Ir užsimerks nakties šviesybės; 
Neras tik atilsio širdis: 
Viltis nežvelgs į jos gilybes!


Die Erde schlief ein. Nur des Himmels
Silberne Augen stehen weit offen,
Der sanfte Flügel eines Traumes
Zieht nicht das sehend Herz in seine Bahn.

Die Nacht vermag die Sterne nicht in Schlaf wiegen, 
Das Herz vermag was begehrt, zu stillen nicht, 
Was suchtes, wer wird das ergründen, 
Wenn es versinkt in dem, was ihm gewesen?

Doch wird das Morgenrot die Sterne loschen, 
Was nachts geglüht, sinkt jetzt in Schlaf, 
Allein das Hertzt, es findet keine Ruh, 
Die Hoffnung blicket nicht in seine Tiefen.

(Translated by Lucia Baldauf)


Einschlief die Erde. Doch die Nacht 
Schliesst nicht des Himmels Silberaugen, 
Des Schlafes sanfter Flügel Macht, 
Sie kann der jungen Brust nicht taugen.

Nicht loscht die Nacht nur seinen Stern, 
Nicht stillt das Hertz sein heisses Sehnen; 
Was Seele sucht, wer anhnt's von fern, 
Wenn sie versinkt in traumend Wähnen!

Das Frührot flammt bald sonnenwärts 
Und tilgt der nächt'gen Lichter Runde; 
Nicht findet Ruh allein das Herz: 
Hoffnung blickt nicht zu seinem Grunde!..

(Translated by Horst Engert)

Baldauf translates Maironis grammatically correctly into prose; however, the poeticism of the poet's language is gone. Even worse, she takes liberties with his vocabulary and renders the Lithuanian word for 'sleep' into German as 'dream'. Engert stays closer to the original although the need for a proper rhyme word forces him sometimes to choose words which are not as exact renderings of Maironis.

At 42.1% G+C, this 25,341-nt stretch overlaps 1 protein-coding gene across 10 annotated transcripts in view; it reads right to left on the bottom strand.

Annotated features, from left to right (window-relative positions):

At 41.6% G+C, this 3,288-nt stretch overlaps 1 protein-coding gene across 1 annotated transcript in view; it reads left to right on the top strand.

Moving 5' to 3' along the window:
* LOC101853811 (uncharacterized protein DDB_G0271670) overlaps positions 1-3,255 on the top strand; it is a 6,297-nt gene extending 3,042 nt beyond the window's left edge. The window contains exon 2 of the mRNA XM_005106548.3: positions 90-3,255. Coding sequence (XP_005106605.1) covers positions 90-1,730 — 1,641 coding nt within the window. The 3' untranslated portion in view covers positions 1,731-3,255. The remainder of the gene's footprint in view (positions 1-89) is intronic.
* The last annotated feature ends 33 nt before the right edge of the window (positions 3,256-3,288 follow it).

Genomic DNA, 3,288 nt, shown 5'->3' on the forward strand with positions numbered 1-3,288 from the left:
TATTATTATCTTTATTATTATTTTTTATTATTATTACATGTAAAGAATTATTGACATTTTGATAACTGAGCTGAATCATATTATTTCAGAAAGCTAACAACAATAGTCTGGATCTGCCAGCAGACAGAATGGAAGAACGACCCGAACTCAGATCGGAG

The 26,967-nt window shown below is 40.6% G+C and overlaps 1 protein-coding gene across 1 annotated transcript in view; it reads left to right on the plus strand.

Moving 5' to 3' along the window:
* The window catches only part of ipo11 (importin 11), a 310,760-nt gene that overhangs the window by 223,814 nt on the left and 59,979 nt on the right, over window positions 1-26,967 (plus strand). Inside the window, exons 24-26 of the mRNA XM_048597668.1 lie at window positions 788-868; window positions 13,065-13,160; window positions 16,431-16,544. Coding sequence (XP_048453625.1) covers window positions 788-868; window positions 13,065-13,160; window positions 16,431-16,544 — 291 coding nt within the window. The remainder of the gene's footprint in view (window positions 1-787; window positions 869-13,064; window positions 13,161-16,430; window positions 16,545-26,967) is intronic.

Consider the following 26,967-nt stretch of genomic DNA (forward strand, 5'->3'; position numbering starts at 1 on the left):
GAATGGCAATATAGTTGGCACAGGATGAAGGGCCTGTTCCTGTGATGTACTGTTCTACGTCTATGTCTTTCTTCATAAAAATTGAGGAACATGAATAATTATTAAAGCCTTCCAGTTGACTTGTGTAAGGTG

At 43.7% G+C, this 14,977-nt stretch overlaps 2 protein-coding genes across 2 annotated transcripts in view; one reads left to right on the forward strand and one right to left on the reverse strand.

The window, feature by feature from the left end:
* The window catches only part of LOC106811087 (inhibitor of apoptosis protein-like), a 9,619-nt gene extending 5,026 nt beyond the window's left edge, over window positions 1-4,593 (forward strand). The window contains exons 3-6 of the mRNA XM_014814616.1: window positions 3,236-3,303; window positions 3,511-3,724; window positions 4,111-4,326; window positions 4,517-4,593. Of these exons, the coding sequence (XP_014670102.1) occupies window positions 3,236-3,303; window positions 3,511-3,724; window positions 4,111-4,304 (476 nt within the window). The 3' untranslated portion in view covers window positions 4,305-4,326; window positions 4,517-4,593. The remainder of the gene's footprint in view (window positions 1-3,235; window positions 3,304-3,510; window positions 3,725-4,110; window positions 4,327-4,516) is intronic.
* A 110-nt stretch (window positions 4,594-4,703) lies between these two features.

In the second stanza Baldauf again departs from the original: Maironis' "dvasia" (spirit, soul) is translated as 'heart'. Looking at the original and at Baldauf's translation, one is struck by the fact that Baldauf's lines are almost twice as long. Obviously, the preciseness, the economy, and the impact of the original must have suffered.

One arrives at the following conclusions: Baldauf's translation lacks the poeticism of the original, for rhyme and rhythm are absent from it. The exactness and economy of the original are not reflected in the translation where the expressions are longer and more prosaic. Indeed, sometimes the original word has been changed and one gains the impression that Baldauf might have been carried away by her own thoughts and tastes. Engert's translation is more lyrical, with rhyme and rhythm. Baldauf's translation is more exact in those instances where Engert has to use a rhyme word; however, the thought expressed by the poet does not suffer any distortion. Similar conclusions can be reached by comparing both versions of Salomėja Nėris.

Engert's example should prove that it is possible to translate Lithuanian poetry into German. Only a translation which keeps the original form, its rhyme, rhythm, and thought is capable of expressing the full beauty of a poem. There has always been a debate about the importance of form and content in a poem and the answer is clear: they are inseparable — the form expresses the content of a poem. A translation should, therefore, reflect both. Baldauf drew her limits, but can she? Especially if she saw it as her goal to acquaint Germany with the beauty of Lithuanian poetry. What beauty is there left at all if a poet's sentence is transferred prosaically into a foreign language?

On the whole Baldauf's book shows that great effort was put into it and hopefully it will arouse an interest in the German reader to get to know the unknown world of Lithuanian poetry a little better. But this book will not fill the gap which Baldauf recognized herself — there is no history of Lithuanian literature accessible to the German reader. For that purpose attempts in Engert's direction are needed, a "Nachdichtung" in the German language which does not merely transcribe a poem into prose and which preserves the greatest possible authenticity of the poet's own images.

Rimvydas Šliažas 
Edinboro State College